The paper starts by asking you to imagine that you have the opportunity to grant your family great wealth and prosperity for 100 years subject to one important choice. You must decide what assets to invest in and maintain that allocation for an entire century without ever changing it. The future of your children’s children depends on your choice. What do you do?
A key element is some form of tail risk hedging, using defensive assets such as long volatility, commodity trend and gold to improve the risk-adjusted performance of the portfolio. Cole uses almost 100 years of data to try and determine the optimal long-term portfolio. I wrote a full summary of the paper here.
Option Volatility & Pricing: Advanced Trading Strategies and Techniques – Sheldon Natenberg
If you want to tail hedge, you are almost certainly going to be using options in some capacity. Natenberg’s Option Volatility and Pricing is the most recommended introduction to options from the best traders I’ve spoken with.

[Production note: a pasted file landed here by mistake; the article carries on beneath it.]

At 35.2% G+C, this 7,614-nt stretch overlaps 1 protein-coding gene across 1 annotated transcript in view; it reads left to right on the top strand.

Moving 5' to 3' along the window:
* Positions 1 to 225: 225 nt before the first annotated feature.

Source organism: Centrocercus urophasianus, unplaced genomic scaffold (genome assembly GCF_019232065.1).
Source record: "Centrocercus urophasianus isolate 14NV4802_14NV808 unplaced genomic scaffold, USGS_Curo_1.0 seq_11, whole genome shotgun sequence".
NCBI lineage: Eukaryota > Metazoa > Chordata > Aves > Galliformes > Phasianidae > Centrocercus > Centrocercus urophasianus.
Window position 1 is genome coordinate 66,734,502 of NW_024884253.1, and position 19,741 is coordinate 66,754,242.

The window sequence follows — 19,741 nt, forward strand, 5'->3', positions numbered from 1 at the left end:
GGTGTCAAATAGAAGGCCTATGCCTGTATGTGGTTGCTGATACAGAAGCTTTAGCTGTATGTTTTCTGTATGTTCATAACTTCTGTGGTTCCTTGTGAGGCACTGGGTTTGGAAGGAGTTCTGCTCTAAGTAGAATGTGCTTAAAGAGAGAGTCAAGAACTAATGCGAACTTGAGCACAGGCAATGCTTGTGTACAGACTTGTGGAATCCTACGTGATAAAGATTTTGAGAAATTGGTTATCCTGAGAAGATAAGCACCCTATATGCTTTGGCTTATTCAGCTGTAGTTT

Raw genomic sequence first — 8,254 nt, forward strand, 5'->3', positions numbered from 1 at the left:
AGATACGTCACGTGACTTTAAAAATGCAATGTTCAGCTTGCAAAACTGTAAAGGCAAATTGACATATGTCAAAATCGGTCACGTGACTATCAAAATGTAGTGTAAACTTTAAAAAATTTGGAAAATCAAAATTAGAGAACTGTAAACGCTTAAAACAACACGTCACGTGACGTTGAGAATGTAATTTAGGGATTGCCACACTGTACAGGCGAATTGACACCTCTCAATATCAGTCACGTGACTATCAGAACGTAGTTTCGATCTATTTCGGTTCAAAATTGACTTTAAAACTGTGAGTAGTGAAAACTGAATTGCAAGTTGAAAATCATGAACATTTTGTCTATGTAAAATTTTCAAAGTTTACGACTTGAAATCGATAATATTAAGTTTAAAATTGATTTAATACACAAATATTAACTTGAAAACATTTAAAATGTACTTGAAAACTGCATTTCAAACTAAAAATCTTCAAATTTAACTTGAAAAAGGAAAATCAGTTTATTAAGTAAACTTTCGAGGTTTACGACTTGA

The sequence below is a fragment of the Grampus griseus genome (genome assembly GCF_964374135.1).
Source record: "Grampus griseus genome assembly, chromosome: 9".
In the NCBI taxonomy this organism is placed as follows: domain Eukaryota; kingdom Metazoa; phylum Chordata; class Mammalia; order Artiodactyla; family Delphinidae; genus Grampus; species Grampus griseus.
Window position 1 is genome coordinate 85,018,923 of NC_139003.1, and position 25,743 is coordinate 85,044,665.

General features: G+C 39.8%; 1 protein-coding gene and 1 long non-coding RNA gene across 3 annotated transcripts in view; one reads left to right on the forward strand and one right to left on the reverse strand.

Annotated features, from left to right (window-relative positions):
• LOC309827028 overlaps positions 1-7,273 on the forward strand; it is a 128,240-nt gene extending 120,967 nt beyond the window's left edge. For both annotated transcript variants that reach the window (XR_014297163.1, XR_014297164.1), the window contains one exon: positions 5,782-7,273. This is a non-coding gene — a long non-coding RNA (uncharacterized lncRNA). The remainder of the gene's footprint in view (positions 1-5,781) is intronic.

The book reads more or less like a textbook so don’t expect a breezy read, but if you read closely, you will leave with a pretty good intuition and understanding around the core theory of options pricing as well as different ways to structure options trades as well as the terminology to understand other books on this list.
In particular, the chapter on option Greeks (delta, gamma, vega and theta) is an invaluable resource.
The Second Leg Down: Strategies for Profiting after a Market Sell-Off (The Wiley Finance Series) – Hari P. Krishnan
Hari Krishnan’s The Second Leg Down is perhaps my favorite “advanced” book on hedging the tails. The book goes through the most popular and effective strategies for tail hedging providing a detailed historical analysis of each as well as looking at different ways to implement them.
The central insight is that what matters is the repricing of risk. Most market participants when they buy 3-month puts -20% down do so because they think the puts will finish in the money. Hari shows that what really matters is the repricing of risk.